Keep the Spark Even When You're Apart - LDR Advice

Updated: Jun 6, 2020

So, I recently asked people what they've been struggling most with during quarantine, and although I received so many varied answers which I might touch upon later, one that repeated itself a considerable amount was "being apart from my significant other."


It's true, not all of us get to live with our partners. And not all of us are in long-distance relationships and get to laugh at the inexperienced. I honestly wouldn't call mine a long-distance relationship exactly, but it's been since the start of the year that we haven't seen each other. Long story, maybe for later. And there are several more months ahead of us before we get to see each other face to face. So, you could say I'm sort of qualified in the LDR field. And I hope I can give that some use.


So, here are a few ideas and tips that have helped me (and him) and that you can do with your significant other to keep the spark even when you're apart.

 

Switch it up. I agree with you: our phones are marvelous tools. Yet only texting all the time can be tiring and get repetitive. Change is good and exciting. You've maybe tried video calls and voice calls. What about emails? I'm sorry, what? "Emails are for work?" Honey, your relationship is one of your jobs and there's work involved. And if your significant other checks their inbox regularly, it might be the best feeling ever to see your name on a sender's place. Help keep romance alive by sending the good old-fashioned love letter or if you're quite the writer, you can even write a short story about what you would do if you were together.



You can switch it in format or you can switch it in language as well. Music is a universal language I'm sure all of us are fluent in. Send your lover some tunes or get real and send some messages in French or Italian. Why not?


 

Play games over video calls. You might think there are not a lot of options out there that have a remote multiplayer mode, but I'm here to tell you that that doesn't necessarily have to be the case. For us, it all started with solitaire. And that really doesn't make much sense, because solitaire is designed to be played alone, hence the name, duh. But I had grown a bit obsessed over it during my personal quarantine, so we had the idea of downloading the same solitaire app and time each other on who would finish the daily challenge first.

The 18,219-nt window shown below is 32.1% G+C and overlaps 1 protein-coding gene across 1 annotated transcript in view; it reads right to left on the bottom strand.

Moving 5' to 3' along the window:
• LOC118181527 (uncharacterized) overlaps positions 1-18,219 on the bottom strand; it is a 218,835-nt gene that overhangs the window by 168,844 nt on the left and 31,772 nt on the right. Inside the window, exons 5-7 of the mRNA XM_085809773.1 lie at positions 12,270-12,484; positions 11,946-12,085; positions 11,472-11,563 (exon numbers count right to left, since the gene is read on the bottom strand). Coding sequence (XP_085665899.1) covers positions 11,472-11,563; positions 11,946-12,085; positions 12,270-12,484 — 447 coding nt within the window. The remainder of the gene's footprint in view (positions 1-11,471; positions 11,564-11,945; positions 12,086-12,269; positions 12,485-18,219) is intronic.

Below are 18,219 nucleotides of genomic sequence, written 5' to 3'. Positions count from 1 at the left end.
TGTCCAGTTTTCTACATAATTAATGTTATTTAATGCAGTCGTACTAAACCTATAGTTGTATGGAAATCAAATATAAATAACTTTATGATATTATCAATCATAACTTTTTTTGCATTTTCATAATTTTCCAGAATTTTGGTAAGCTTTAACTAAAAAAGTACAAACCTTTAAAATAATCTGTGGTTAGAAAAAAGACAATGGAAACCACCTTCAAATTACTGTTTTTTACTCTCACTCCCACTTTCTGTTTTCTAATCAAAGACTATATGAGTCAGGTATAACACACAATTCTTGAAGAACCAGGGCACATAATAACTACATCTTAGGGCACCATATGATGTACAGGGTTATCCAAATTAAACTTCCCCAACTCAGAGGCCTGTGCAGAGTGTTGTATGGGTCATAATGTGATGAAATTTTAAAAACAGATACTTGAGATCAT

Then, we worked our way to Battleship, then online checkers. I also recently discovered Bunch, a super fun app that supports group video calls and has real-time gaming options. Pro tip: third-party games such as Minecraft and UNO are supported. However, our most recent game session and the loudest I've laughed in days was Pictionary using the Zoom whiteboard and a random word generator. You can also check my 11 Apps to Become a Quarantine Expert for more ideas.


 

Take a quiz. In Buzzfeed alone, there are trillions of quizzes. They get as random as Make Your Dream Sandwich And We'll Reveal When You'll Meet Your Soulmate. Completing a quiz is a fun way of getting to know each other better. Yes, even if they're silly quizzes. Actually, if you wanna get deep with your babe, you can learn more about each other by answering the 16 Personalities test, the Enneagram test, the Love Language test...


You can find a list of many other personality tests here.


 

Keep each other company. When we videocall our partners, it is usually with the purpose of establishing a conversation. However, if you think about it, when seeing each other in person, not nearly a big of a percentage of that time is used in talking. We don't talk 100% of the time when we spend time together, face to face. We do other things like have lunch, watch a movie, read, do homework, sing in the car, even be on our phones in silence. I honestly don't understand why people see that as something extremely negative. We sometimes learn more about a person in their silences than in their words.


Keeping each other company is part of being harmoniously together. Tell me: how much harmony would you have if you felt like you had to fill every void with a conversation topic? That's exhausting. Text your partner and tell them: "Hey, can I call you later and we can each do our thing? I have so many chores to do, but I don't want that to steal our together time. Maybe I can do my chores while you do homework? I just want you in the room." That's it. One another's presence will do wonders on both your stress levels.


 

Create a when-we-see-each-other doc. What keeps us moving forward? Hope for the future. Something to look forward to. Motivation. If you are in a long-distance relationship, you'll know that by the end of their visit to your city, you're already planning the next trip. "Hold your horses, that's overwhelming." Maybe, but long-distance couples know this works. It works because that way you know the approximate amount of time to wait until you see each other again. If there's nothing to expect, no plans, no nothing, then what is the purpose of the relationship?


So, don't worry, you'll see each other soon enough, but meanwhile, it is a good idea to start cooking your plans for when you do. Create a shared document where you list places you wanna check out together, activities that would be fun to do as a couple, even TikToks you wish to film together. Whatever sparks your motivation and helps you savor the moment of reunion. Some on our list are hiking, cooking pizza, and a picnic.


 
"Since I left you, I have been constantly depressed. My happiness is to be near you. Incessantly I live over in my memory, your caresses, your tears... When free from all solicitude, all harassing care, shall I be able to pass all my time with you, having only to love you, and to think only of the happiness of so saying, and of proving it to you?"
- Napoleon to Joséphine in a love letter

Stay safe,






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